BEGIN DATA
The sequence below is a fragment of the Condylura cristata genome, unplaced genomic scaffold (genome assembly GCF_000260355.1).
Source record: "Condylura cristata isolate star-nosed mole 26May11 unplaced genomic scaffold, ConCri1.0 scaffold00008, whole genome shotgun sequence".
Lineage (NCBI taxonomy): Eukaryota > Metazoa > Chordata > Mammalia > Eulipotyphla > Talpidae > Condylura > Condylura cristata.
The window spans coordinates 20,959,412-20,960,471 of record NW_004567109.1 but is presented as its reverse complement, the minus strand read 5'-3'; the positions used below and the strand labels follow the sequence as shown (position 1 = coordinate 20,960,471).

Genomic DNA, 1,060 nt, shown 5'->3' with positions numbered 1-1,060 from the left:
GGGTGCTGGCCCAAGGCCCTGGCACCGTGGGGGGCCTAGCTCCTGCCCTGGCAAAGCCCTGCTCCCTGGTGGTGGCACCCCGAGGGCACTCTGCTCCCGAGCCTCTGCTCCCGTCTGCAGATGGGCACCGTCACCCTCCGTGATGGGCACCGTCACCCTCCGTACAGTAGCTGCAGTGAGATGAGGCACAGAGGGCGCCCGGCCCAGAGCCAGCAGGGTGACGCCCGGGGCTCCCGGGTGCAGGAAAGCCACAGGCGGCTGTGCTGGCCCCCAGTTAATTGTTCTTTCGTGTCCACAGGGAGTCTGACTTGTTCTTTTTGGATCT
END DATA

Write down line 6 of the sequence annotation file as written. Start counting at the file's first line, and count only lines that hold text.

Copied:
GGGTGCTGGCCCAAGGCCCTGGCACCGTGGGGGGCCTAGCTCCTGCCCTGGCAAAGCCCTGCTCCCTGGTGGTGGCACCCCGAGGGCACTCTGCTCCCGAGCCTCTGCTCCCGTCTGCAGATGGGCACCGTCACCCTCCGTGATGGGCACCGTCACCCTCCGTACAGTAGCTGCAGTGAGATGAGGCACAGAGGGCGCCCGGCCCAGAGCCAGCAGGGTGACGCCCGGGGCTCCCGGGTGCAGGAAAGCCACAGGCGGCTGTGCTGGCCCCCAGTTAATTGTTCTTTCGTGTCCACAGGGAGTCTGACTTGTTCTTTTTGGATCT